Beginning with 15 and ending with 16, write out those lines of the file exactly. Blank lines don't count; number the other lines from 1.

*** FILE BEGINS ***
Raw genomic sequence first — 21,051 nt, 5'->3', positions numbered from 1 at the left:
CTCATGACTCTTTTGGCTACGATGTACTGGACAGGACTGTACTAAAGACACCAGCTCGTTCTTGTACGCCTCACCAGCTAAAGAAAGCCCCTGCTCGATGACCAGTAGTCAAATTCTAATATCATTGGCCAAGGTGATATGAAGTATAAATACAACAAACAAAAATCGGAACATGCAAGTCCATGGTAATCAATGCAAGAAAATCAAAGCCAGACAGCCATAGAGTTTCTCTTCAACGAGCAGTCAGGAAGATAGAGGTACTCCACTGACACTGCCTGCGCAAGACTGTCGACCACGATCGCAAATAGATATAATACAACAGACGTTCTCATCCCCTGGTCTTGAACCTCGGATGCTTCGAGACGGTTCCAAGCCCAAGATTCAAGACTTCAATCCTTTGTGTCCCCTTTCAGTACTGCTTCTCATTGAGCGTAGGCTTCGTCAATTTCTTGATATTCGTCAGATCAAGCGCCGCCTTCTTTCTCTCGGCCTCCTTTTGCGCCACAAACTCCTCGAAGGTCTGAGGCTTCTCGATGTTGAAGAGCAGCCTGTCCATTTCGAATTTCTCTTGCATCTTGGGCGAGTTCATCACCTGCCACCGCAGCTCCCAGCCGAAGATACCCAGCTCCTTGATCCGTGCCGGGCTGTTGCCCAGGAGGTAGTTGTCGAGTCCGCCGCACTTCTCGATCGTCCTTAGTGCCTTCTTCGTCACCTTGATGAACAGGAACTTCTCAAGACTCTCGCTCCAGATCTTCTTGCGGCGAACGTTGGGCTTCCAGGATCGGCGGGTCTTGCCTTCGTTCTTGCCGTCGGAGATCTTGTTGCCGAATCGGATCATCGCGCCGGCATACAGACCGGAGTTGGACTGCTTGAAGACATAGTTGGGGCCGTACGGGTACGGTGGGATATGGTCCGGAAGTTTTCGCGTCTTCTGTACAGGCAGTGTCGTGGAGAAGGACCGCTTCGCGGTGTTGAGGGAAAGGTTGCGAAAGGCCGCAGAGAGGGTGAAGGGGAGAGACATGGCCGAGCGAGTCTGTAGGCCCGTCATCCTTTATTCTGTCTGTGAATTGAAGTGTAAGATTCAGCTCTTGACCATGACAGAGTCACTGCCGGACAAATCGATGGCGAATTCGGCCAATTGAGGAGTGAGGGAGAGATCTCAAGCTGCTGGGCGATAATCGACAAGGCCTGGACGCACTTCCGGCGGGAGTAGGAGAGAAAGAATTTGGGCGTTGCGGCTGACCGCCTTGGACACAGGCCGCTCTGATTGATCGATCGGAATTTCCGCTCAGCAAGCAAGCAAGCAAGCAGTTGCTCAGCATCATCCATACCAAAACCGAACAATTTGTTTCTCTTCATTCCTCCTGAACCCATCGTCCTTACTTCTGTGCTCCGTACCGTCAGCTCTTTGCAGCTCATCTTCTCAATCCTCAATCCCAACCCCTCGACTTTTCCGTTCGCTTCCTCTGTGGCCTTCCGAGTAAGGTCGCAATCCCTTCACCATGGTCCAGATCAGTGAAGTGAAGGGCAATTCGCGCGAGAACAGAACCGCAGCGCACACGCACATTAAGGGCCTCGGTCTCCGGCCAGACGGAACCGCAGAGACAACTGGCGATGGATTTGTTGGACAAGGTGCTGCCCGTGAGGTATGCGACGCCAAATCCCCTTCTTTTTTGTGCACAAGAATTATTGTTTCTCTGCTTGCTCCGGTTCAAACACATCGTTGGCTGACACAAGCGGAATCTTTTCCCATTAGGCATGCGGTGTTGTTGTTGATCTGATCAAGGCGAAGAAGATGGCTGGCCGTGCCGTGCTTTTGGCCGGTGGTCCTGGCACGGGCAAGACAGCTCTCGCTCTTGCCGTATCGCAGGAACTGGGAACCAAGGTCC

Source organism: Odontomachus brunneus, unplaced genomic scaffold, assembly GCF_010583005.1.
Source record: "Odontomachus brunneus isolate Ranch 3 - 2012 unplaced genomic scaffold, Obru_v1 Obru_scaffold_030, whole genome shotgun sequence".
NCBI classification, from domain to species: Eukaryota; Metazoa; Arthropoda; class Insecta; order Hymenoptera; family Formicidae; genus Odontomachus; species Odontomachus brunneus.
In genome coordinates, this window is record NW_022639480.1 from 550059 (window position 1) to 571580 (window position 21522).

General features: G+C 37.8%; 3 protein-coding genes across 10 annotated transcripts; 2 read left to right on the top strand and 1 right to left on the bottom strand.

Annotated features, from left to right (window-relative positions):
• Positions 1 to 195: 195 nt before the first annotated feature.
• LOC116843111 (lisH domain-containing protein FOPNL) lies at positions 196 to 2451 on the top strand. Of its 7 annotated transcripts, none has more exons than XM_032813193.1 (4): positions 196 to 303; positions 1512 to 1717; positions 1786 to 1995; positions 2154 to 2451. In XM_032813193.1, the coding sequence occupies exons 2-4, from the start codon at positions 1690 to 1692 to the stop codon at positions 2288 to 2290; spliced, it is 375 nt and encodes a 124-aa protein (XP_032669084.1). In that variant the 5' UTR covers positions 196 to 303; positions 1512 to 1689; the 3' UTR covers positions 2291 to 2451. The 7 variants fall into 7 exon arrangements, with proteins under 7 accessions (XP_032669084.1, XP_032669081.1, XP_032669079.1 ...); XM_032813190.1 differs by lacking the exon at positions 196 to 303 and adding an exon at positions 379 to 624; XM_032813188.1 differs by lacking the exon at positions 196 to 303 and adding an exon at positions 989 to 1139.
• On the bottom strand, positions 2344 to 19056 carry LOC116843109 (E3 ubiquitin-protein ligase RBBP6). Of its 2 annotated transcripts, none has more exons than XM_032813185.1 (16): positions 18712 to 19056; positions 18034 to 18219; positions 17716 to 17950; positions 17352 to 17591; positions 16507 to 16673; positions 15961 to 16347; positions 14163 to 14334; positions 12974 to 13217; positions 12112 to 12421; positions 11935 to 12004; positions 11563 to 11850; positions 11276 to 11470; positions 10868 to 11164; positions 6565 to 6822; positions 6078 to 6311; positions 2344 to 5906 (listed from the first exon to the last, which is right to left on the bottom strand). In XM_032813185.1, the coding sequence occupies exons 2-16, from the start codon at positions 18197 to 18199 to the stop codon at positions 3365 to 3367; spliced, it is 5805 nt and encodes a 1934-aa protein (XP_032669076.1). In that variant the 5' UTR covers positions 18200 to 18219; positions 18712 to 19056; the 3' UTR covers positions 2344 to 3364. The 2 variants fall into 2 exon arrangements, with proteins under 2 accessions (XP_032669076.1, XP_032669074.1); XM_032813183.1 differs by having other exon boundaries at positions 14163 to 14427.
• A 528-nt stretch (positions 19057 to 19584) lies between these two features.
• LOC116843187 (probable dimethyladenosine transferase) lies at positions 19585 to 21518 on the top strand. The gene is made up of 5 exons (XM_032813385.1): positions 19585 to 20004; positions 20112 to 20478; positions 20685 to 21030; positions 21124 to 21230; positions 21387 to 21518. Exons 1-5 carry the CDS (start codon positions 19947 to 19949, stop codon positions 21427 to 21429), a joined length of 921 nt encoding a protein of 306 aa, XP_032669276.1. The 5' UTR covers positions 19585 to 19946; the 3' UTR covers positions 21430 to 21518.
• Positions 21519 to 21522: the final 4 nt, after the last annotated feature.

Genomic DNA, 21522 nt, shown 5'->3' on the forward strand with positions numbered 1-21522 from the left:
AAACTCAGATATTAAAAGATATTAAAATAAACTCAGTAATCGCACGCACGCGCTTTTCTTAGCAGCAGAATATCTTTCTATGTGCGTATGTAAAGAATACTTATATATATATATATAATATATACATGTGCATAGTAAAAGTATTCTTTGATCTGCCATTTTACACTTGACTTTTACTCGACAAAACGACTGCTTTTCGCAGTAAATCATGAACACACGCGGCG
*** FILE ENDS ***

Genomic DNA, 21522 nt, shown 5'->3' on the forward strand with positions numbered 1-21522 from the left:
AAACTCAGATATTAAAAGATATTAAAATAAACTCAGTAATCGCACGCACGCGCTTTTCTTAGCAGCAGAATATCTTTCTATGTGCGTATGTAAAGAATACTTATATATATATATATAATATATACATGTGCATAGTAAAAGTATTCTTTGATCTGCCATTTTACACTTGACTTTTACTCGACAAAACGACTGCTTTTCGCAGTAAATCATGAACACACGCGGCG